Random Acts of Thinking
I have been told that some folks see CNN as leaning left and Fox as veering to the right.
With that in mind, CNN provided almost wall-to-wall coverage of the turnover of power in the Congress from Republicans to Democrats Thursday, with play-by-play from political commentators and the swearing-in in of row upon row of Senators covered to the nth degree.
And speaking of play-by-play, Dr. Sanjay Gupta was even brought on to handicap the health of that stroke-felled Senator, Tim Johnson, reminding me of nothing so much as a football game's injury update.
Al the while, "Power Shift" and "Democrats Take Control" graphics alternated in the strip below the screen, accompanied by a star shining and a capitol dome revolving like a carousel for what Wofl Blitzer described as "special coverage on this historic day."
Fox, at least during my surfing back and fourth, provided far less live coverage of the switch-over, minus the graphic emphasis and the play-by-play.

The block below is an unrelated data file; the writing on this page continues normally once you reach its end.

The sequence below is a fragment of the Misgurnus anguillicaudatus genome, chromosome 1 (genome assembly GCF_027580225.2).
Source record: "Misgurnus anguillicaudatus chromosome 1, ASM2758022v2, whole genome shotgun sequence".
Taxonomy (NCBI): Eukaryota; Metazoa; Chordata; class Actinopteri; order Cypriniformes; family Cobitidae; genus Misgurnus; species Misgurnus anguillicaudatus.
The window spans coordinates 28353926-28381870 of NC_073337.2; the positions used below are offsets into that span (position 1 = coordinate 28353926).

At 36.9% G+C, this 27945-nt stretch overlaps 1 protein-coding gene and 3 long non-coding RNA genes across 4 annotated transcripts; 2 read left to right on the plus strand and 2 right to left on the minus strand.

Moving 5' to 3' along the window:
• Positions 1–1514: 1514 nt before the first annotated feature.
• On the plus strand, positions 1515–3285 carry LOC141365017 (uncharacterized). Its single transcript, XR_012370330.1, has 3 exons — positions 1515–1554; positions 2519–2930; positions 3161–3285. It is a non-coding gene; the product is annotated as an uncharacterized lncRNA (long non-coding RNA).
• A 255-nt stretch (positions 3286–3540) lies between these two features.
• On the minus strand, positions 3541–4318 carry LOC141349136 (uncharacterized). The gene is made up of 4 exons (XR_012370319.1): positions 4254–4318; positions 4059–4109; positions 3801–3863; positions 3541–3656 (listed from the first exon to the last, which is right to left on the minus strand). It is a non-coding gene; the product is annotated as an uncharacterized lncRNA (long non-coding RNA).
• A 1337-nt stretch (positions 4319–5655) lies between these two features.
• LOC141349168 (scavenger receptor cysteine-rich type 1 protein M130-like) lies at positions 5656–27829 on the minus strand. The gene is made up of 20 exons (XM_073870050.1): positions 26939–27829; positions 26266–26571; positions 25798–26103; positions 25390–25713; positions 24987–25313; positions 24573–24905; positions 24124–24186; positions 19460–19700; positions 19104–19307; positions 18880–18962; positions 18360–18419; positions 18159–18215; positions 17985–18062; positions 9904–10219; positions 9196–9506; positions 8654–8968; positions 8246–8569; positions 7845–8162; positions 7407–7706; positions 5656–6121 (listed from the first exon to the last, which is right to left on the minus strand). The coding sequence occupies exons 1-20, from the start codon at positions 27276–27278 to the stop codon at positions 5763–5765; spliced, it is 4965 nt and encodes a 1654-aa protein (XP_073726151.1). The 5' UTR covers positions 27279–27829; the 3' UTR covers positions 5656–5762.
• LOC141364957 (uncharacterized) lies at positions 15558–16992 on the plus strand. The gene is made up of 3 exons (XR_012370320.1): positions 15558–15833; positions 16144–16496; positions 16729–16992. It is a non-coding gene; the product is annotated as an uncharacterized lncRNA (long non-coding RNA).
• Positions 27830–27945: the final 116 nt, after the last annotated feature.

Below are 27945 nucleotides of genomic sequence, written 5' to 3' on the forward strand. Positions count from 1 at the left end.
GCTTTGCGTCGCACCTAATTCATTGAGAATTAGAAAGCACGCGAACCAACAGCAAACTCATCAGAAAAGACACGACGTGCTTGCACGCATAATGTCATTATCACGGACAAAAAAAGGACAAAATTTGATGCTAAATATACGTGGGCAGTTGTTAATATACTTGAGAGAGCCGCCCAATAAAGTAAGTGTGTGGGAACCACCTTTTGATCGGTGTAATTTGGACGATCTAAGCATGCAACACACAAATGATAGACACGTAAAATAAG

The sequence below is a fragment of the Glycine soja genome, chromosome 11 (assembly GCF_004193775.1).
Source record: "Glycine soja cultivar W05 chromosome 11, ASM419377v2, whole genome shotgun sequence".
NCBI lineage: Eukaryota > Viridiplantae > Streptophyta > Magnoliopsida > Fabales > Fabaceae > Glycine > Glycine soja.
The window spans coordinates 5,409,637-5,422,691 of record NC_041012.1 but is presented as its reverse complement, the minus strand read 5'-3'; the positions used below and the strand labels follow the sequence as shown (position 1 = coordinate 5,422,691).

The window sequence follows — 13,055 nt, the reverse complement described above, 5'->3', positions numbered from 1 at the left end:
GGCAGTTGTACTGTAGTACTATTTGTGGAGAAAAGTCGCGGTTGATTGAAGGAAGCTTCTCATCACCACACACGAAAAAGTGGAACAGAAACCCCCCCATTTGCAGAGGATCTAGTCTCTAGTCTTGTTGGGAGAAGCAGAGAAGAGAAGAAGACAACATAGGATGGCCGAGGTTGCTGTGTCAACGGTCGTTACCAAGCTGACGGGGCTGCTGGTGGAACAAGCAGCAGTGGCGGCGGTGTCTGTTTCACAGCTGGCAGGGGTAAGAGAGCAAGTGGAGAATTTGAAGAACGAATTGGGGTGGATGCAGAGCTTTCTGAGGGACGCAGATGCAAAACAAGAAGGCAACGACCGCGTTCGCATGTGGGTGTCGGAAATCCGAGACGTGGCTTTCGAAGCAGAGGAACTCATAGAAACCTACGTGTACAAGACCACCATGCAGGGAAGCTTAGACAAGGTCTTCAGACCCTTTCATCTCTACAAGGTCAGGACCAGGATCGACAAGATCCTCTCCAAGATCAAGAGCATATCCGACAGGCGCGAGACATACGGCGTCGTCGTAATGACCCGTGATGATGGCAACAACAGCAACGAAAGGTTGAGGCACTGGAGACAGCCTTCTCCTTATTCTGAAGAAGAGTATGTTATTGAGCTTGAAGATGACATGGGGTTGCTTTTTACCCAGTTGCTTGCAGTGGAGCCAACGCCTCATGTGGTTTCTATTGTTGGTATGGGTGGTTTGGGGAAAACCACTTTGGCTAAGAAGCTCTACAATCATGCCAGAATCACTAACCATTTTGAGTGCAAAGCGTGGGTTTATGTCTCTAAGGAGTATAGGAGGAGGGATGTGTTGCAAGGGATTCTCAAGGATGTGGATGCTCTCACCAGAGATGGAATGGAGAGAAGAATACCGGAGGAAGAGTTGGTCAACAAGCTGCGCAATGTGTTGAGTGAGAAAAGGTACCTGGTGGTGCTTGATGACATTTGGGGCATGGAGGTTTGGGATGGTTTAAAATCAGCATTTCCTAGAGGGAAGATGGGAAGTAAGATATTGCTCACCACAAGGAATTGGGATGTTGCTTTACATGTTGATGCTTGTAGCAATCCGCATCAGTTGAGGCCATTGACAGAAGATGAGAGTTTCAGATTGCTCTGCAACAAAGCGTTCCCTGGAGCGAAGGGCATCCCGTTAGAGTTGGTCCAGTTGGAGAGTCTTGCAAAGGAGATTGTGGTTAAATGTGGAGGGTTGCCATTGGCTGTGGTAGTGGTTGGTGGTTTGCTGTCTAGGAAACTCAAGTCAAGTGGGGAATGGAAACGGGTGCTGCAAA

It's "high level shift" story appeared, at one point, to be the move of John Negroponte to deputy secretary of state. By early afternoon, Fox's live coverage had picked up, though its graphic was simply "110th Congress."
And speaking of "hmmmm," while I am on the subject of Fox, I found it noteworthy that Washington Post TV critic Tom Shales ientirely gnored Fox's coverage of the Ford funeral. In a lengthy piece on TV coverage by what he said "might" be called "TV's networks of record — ABC, CBS, NBC and cable's CNN," Shales used that "wink, wink, nod, nod" caveat to avoid mentioning the Fox network at all. He even threw in MSNBC coverage, which can't have rated a pile of viewers..
Shales may not like Fox's "record," but given that network's ratings and the large number of people who do watch Fox for their news coverage, and given that it was the funeral of a key Republican, a party that sometimes finds itself more allied with Fox than others, the ommission stuck out, which I suppose was Shales' point, though a petulant one, I think.
Fox, by the way, provided plenty of coverage of the funeral, and talked over the solemn ceremony less than some of the "networks of record."
By John Eggerton